Wednesday, 31 March 2010

is hard work bad or good?

It seems to me that as a society we are very confused about how we regard our physicality. In the past we had the Protestant work ethic which made hard work a moral and spiritual duty whether you liked it or not. William Morris in his Utopian novel News from Nowhere argued that there should be pleasure in hard work, his townsfolk take joy in heading out to the countryside to join in the physical graft of hay making. His fellow socialists suggested that whilst hard work may not always be pleasurable it should be done with pride for the good of the community.

It seems industrialisation has led to the increasing feeling that work is bad and hard hand labour is something to be minimised. Intellectual labour is more highly regarded and rewarded. There are other views though. I like this little traditional story so much I included it in my book about wooden bowl turning.

The Industrialist and the fisherman

A rich industrialist was horrified to find a fisherman lying comfortably beside his smoking his pipe.

“Why aren’t you out fishing?” asked the industrialist.
“I’ve caught enough fish for the day,” said the fisherman.
”Why don’t you catch some more?”
”What would I do with them?”
”Earn more money. Then you could have a motor fixed to your boat and go into deeper waters to catch more fish. That would bring you money to buy nylon nets, so more fish, more money. Soon you would have enough to buy two boats, even a fleet of boats. Then you would be a rich man like me!”
“What would I do then?” The fisherman asked.
”Then you could sit back and enjoy life!”

”What do you think I’m doing right now?”

All this thought about hard work came about whilst breaking rocks for a new path today. A passer by told me it looked like slave labour, I told him I was getting paid and enjoying it but I don't think he was convinced.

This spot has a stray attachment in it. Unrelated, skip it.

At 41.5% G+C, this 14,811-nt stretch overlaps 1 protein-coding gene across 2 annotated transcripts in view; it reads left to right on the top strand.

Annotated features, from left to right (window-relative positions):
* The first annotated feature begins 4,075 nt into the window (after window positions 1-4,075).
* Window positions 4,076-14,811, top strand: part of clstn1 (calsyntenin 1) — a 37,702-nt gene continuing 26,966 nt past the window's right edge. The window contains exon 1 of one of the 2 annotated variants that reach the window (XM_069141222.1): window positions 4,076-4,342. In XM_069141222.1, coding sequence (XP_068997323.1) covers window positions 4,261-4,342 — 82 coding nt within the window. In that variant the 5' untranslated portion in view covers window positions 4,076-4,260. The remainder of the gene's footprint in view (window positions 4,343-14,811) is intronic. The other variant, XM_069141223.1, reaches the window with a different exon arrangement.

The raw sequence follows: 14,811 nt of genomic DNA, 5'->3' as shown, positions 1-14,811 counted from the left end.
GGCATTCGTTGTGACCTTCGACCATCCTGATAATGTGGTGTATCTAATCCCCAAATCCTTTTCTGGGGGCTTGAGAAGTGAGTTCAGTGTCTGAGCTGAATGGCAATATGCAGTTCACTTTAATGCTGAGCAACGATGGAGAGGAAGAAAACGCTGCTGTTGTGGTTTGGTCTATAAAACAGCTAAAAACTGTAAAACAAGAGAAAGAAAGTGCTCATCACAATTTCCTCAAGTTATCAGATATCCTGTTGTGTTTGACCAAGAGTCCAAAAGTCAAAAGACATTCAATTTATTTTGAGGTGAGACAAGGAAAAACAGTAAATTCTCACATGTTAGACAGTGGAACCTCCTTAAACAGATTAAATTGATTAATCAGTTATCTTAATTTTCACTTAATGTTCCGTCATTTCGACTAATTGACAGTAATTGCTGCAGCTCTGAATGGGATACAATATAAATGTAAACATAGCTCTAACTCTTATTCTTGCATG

Folk regularly stop and watch me turning bowls on my foot powered lathe. "That looks hard work" they say and it is always said in the tone of voice that implies that hard work is undesirable. Yet I enjoy the physicality of my work and presumably these folk enjoy a physical challenge too since the path past my workshop leads steeply up hill and over Kinder Scout. But here is the difference. Physical graft it seems is a good think during our leisure hours and a bad thing in our work hours. How many people these days pay hefty gym fees and sweat for hours a week on machines but still think physical work is in some way degrading?

Dr Howard Garner's theory of multiple intelligences has gained wide acceptance for the idea that the view of intelligence based on IQ tests  was far too narrow, that in fact we have many ways of being intelligent. 

bulletLinguistic intelligence ("word smart"):
bulletLogical-mathematical intelligence ("number/reasoning smart")
bulletSpatial intelligence ("picture smart")
bulletBodily-Kinesthetic intelligence ("body smart")
bulletMusical intelligence ("music smart")
bulletInterpersonal intelligence ("people smart")
bulletIntrapersonal intelligence ("self smart")
bulletNaturalist intelligence ("nature smart")      

The Education world has taken this up in a big way but primarily as a narrowly focused teaching tool ie, this child is a kinesthetic learner so we must teach in a way that recognises that. What I would like to see is a more widespread recognition that there is no hierarchy and that being linguistically or numerically bright is not more intelligent than being musically or kinesthetically adept although it may mean you will earn more money.

In my own life I like to try to achieve a balance of physical and mental work. I get frustrated when I see one man walk along a road spraying circles around pot holes and another coming along and filling them. I feel the pot hole filler may benefit from being given the trust and training to make value judgments and the spray can man may benefit from a bit of graft. The work of a self employed craftsperson is one of those sadly rare jobs that allow use of mind body and soul, it's more about making a life than making a living.


  1. Interesting and timely subject. I approached a retail outlet a few days ago about the possibility of taking on some of my work (I am a blacksmith). The outcome was rejection- she already had her product line in place, which of course included some imported very cheap metalwork. She didn't even bother to look at my portfolio, anyway, you win some you lose some.

    It was her comment to me as I left the shop that was interesting. She said "but oh, I respect what you do, all that hard lifting and stuff, you must be in good shape, good for you!"